J. L. BELL is a Massachusetts writer who specializes in (among other things) the start of the American Revolution in and around Boston. He is particularly interested in the experiences of children in 1765-75. He has published scholarly papers and popular articles for both children and adults. He was consultant for an episode of History Detectives, and contributed to a display at Minute Man National Historic Park.

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Sunday, June 16, 2019

An Archive about Commemorating Bunker Hill

The Raab Collection is offering for sale an archive of documents collected by the Bunker-Hill Memorial Association as it built the monument in Charlestown and commemorated the fiftieth anniversary of the Battle of Bunker Hill.

The Raab Collection webpage says the collection was “assembled in the 1870s” and refers to “George Washington Warren’s binding.” Warren (1813-1883) wrote The History of the Bunker Hill Monument Association in 1877, having been a mayor of Charlestown.

Most of the documents appear to be about promoting and planning the Bunker Hill Monument, even including budget estimates. That stone tower was the project of the generation that came after the Revolutionaries, in many cases literally. The leading voice was William Tudor, Jr., son of the first Judge Advocate General of the Continental Army. The engineer was Loammi Baldwin, Jr., son of the officer who oversaw the northern edge of Boston harbor during the siege.

The association also organized the commemoration of 1825. The Marquis de Lafayette came to Boston to help lay the tower’s cornerstone. Daniel Webster delivered an oration, just as he would nearly two decades later when the stone obelisk was finally finished. Both men are represented in the archive. Thomas Jefferson and James Madison couldn’t come, but they sent letters included here.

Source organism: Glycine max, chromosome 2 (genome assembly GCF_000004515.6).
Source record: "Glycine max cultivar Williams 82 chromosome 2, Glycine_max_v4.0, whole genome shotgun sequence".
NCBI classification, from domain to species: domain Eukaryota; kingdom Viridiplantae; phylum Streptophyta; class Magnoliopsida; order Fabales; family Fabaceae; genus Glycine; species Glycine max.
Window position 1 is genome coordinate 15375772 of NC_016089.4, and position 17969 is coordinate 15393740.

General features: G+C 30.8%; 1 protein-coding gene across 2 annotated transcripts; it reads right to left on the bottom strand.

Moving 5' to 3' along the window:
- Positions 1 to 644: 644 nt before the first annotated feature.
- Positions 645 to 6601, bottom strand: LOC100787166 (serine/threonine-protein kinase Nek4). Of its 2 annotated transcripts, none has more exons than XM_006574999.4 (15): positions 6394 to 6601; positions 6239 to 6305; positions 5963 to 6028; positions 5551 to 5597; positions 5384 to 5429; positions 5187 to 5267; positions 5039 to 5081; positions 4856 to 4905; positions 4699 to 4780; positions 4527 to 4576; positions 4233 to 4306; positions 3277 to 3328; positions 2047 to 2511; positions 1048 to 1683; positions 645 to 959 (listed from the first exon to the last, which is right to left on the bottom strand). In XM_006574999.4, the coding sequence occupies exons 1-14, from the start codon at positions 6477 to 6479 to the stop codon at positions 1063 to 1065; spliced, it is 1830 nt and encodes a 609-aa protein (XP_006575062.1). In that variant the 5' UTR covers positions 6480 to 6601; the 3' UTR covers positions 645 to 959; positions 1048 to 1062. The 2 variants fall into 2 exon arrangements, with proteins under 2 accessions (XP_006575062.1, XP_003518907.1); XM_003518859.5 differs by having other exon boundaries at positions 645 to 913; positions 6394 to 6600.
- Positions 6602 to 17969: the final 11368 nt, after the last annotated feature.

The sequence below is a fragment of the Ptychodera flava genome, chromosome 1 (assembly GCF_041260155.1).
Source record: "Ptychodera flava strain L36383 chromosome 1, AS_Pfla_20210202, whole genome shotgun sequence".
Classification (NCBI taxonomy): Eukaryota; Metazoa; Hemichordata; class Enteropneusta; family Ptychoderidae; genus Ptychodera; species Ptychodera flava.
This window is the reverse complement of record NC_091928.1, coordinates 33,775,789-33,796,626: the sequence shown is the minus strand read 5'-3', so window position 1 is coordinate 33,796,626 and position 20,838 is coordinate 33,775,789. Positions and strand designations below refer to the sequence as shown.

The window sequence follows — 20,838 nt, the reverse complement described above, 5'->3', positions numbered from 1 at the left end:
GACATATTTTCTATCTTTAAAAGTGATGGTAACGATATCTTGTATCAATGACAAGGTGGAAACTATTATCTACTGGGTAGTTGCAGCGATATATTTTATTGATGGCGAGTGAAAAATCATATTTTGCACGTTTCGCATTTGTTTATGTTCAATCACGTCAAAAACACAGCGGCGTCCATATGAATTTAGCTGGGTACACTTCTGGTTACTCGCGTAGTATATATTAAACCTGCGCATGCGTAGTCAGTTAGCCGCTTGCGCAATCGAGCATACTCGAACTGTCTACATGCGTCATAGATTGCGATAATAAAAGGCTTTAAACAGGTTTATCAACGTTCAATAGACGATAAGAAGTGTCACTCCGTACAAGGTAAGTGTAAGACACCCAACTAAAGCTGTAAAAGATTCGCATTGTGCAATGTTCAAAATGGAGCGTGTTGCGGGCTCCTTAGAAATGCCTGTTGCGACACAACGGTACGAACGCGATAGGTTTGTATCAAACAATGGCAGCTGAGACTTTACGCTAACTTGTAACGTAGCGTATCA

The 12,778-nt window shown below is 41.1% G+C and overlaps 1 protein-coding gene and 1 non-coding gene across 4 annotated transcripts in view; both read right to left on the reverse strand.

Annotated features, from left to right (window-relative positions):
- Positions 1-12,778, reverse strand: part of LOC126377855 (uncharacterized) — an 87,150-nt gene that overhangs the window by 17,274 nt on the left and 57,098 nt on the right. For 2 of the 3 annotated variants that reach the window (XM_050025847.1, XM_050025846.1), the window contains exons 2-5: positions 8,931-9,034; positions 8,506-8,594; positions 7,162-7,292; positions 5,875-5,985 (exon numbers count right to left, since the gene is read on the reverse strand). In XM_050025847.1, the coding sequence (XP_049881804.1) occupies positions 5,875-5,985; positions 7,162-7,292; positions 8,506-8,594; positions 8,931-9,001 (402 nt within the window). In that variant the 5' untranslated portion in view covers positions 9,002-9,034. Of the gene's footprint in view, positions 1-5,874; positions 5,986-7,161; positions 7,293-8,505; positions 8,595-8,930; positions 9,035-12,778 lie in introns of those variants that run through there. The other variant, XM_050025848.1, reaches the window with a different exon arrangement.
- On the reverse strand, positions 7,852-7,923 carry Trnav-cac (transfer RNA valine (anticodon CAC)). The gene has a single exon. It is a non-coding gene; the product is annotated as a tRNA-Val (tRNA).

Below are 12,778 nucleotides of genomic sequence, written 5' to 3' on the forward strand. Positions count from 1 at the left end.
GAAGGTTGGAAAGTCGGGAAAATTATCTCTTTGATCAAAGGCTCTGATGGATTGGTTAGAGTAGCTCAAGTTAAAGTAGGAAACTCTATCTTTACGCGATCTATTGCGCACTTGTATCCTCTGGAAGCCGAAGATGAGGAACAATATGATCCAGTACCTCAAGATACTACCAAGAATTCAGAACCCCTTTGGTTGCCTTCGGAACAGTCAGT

The volume includes some first-person accounts of the battle, such as a short statement by Robert Steele about his experience as a provincial drummer:
I Robert Steele of Dedham in the County of Norfolk… Listed 17 days before Bunker Hill fight in Col [Ephraim] Doolittle’s Regiment. After Major Mores [Willard Moore] was wounded, I was ordered down the hill to get some run [rum] to dress his wounds with Benjamin Blood. When we got to the shop the man was down cellar to keep out of the way of the shots which were fired from the gun boats that lay in the river. He asked who was there we told him our errand he then said take whatever you want. We delivered some rum and ran back as soon a possible but before we had time to reach spot they were retreating.
I quoted a longer telling from Steele back here. Note that that letter rendered his companion’s name as Benjamin Ballard, not Benjamin Blood; Massachusetts Soldiers and Sailors agrees with the former. The picture of Steele’s letter in the archive show he was also asking for money since he’d lost his pension for not being poor enough.

I’d be pleasantly surprised if there are detailed new accounts from veterans in this collection. Warren’s history and the Raab Collection would no doubt highlight those. Rather, it’s about the effort to memorialize the event.

At least one collection of such accounts did come out the semicentennial event as historians swarmed over the old soldiers who attended. I’ll discuss what happened to that archive in this year’s run of postings on the history and memory of Bunker Hill.

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